Nicholas Humphrey is a theoretical psychologist, based in Cambridge, who is known for his work on the evolution of human intelligence and consciousness. His interests are wide ranging. He studied mountain gorillas with Dian Fossey in Rwanda; he was the first to demonstrate the existence of ‘blindsight’ after brain damage in monkeys; he proposed the celebrated theory of the ‘social function of intellect’; and he is the only scientist ever to edit the literary journal Granta.
His books include Consciousness Regained, The Inner Eye, A History of the Mind, Leaps of Faith, The Mind Made Flesh, Seeing Red, and Soul Dust. He has been the recipient of several honours, including the Martin Luther King Memorial Prize, the Pufendorf medal, the British Psychological Society’s book award and the Mind and Brain Prize.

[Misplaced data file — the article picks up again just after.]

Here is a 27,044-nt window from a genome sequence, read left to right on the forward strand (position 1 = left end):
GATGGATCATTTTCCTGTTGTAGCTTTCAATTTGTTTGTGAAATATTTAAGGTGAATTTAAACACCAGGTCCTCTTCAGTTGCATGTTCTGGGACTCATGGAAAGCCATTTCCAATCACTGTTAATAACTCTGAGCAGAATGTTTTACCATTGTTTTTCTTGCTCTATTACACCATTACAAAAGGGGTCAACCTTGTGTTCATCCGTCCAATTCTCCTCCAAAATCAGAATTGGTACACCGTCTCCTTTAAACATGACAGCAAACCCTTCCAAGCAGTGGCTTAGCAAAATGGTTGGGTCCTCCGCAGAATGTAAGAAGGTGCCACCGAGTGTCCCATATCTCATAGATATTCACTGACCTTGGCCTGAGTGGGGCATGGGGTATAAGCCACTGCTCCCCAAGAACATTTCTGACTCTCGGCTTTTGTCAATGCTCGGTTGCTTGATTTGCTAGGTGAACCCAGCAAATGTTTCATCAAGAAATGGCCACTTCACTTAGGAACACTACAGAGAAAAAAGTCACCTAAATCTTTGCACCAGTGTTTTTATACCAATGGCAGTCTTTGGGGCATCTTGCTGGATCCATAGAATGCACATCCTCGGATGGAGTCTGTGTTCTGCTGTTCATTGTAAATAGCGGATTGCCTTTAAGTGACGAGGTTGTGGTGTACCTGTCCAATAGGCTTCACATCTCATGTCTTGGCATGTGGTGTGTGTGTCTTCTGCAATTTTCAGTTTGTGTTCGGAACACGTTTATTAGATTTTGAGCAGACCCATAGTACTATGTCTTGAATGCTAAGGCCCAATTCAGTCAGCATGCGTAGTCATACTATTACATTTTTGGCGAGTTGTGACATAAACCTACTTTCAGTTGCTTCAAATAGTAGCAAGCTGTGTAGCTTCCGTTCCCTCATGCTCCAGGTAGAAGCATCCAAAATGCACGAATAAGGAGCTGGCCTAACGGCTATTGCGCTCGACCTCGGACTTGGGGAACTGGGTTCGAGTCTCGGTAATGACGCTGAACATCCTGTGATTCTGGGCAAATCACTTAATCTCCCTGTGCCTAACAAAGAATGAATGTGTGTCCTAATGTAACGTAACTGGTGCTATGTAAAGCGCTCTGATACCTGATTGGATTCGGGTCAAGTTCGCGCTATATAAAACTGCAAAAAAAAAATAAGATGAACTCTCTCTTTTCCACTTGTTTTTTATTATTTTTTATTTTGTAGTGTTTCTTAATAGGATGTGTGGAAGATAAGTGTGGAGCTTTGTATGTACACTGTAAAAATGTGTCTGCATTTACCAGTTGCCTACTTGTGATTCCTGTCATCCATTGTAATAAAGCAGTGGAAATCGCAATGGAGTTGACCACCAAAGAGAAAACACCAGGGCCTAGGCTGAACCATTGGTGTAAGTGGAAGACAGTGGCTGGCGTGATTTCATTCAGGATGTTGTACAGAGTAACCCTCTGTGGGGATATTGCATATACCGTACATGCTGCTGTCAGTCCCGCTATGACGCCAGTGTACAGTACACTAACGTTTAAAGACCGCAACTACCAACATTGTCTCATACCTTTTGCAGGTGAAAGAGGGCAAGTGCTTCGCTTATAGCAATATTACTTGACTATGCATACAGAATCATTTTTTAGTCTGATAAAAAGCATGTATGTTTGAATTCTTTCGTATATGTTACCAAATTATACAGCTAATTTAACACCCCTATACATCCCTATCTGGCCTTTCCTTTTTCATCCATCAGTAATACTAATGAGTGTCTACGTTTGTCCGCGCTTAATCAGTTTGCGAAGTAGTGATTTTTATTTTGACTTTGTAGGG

He has been Lecturer in Psychology at Oxford; Assistant Director of the Subdepartment of Animal Behaviour at Cambridge; Senior Research Fellow in Parapsychology at Cambridge; Professor of Psychology at the New School for Social Research, New York; and School Professor at the London School of Economics. He is currently a Senior Member of Darwin College, Cambridge, and Visiting Professor of Philosophy at the New College of the Humanities.